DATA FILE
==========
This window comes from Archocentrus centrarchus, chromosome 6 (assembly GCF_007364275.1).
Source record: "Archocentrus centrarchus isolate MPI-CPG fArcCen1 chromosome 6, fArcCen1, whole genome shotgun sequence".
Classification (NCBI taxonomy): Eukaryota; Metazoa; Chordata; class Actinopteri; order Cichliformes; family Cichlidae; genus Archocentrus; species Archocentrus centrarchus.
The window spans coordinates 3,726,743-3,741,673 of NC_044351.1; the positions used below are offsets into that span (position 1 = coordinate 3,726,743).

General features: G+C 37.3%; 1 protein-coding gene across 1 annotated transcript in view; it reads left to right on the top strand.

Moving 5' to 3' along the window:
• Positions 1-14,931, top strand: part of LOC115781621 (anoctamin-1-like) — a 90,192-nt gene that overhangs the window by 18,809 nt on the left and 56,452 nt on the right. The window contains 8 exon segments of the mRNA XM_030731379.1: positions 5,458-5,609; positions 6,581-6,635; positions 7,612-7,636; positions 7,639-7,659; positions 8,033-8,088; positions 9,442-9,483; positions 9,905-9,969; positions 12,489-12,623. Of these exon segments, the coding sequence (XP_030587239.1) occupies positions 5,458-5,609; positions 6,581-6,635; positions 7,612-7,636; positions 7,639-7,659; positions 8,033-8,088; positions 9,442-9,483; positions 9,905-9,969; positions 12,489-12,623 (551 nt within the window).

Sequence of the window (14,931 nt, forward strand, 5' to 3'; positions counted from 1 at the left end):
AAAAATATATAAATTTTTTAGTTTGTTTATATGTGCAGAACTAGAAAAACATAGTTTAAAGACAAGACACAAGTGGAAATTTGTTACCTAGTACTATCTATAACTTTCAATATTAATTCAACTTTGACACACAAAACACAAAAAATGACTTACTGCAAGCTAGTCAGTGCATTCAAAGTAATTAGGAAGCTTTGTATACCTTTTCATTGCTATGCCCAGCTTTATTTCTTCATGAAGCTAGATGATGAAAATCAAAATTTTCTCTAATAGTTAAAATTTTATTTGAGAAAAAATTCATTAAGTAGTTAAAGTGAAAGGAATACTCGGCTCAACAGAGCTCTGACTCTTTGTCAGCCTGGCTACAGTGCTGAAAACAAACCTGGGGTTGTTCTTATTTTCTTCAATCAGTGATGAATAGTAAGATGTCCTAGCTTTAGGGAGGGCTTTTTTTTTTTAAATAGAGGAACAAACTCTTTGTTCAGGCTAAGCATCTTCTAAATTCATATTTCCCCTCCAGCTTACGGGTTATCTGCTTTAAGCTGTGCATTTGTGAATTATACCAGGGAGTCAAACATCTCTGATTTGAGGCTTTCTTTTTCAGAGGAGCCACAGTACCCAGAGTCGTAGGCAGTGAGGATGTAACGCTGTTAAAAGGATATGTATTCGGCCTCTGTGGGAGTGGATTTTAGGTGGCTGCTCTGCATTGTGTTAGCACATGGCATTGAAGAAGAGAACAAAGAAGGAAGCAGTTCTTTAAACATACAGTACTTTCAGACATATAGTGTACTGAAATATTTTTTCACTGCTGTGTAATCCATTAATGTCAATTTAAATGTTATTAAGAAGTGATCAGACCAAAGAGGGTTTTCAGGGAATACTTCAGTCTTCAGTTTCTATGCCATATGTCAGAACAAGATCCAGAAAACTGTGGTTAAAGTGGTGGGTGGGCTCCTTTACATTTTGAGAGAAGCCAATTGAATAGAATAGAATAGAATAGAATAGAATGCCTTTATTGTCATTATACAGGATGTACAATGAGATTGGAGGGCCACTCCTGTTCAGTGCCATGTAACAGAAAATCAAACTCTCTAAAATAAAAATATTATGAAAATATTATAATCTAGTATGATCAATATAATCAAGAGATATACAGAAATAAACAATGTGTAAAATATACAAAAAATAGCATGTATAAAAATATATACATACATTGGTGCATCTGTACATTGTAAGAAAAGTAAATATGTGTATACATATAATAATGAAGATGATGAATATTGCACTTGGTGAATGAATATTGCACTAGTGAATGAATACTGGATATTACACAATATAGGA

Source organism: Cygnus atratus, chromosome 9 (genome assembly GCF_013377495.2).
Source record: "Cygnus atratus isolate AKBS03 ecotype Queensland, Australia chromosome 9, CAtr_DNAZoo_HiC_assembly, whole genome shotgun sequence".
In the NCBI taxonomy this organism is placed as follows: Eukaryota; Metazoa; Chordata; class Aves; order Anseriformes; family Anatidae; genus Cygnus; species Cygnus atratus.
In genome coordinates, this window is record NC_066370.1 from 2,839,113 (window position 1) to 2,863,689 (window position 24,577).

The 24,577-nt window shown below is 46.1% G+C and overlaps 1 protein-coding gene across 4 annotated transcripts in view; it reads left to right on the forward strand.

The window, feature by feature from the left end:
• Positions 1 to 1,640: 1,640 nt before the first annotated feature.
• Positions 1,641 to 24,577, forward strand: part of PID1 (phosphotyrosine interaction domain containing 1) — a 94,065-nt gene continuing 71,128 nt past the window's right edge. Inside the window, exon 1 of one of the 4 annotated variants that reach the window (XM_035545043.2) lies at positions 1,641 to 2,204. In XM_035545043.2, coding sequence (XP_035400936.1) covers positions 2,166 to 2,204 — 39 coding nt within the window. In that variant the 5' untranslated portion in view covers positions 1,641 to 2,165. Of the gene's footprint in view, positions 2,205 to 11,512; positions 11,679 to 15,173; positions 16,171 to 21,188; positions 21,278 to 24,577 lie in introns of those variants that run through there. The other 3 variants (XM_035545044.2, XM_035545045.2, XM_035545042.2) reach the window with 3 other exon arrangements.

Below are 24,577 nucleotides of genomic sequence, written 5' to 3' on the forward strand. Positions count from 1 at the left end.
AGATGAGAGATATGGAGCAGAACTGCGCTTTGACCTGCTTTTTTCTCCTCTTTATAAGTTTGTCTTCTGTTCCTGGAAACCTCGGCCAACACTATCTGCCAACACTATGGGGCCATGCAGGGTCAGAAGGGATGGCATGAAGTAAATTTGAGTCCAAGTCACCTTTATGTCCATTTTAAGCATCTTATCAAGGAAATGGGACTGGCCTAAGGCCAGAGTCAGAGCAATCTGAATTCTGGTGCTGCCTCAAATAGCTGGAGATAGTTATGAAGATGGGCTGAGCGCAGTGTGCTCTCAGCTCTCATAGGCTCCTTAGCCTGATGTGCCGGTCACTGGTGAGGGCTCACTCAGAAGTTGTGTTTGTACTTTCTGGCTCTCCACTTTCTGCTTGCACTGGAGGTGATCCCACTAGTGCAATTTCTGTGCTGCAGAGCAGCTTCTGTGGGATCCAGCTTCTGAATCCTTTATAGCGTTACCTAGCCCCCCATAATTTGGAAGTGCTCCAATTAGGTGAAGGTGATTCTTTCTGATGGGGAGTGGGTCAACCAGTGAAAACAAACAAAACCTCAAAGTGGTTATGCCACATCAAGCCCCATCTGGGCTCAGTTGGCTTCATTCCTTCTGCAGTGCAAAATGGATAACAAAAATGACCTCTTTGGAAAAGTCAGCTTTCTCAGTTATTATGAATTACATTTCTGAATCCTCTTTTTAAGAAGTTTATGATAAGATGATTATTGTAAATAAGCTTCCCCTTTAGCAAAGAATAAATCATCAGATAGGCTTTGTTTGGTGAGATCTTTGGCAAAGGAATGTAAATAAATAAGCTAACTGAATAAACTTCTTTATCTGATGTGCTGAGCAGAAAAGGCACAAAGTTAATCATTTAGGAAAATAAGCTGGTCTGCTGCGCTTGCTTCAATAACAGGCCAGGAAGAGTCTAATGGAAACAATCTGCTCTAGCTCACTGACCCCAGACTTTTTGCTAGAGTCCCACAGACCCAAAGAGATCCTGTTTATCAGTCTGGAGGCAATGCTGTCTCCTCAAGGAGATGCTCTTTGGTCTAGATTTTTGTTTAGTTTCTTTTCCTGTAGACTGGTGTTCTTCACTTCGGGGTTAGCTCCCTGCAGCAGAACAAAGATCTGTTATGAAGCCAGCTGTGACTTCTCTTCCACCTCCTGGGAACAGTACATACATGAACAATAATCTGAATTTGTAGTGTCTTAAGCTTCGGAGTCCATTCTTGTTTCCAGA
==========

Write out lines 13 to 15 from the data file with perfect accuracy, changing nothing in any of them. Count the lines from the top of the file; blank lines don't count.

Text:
In genome coordinates, this window is record NC_066370.1 from 2,839,113 (window position 1) to 2,863,689 (window position 24,577).

The 24,577-nt window shown below is 46.1% G+C and overlaps 1 protein-coding gene across 4 annotated transcripts in view; it reads left to right on the forward strand.

The window, feature by feature from the left end: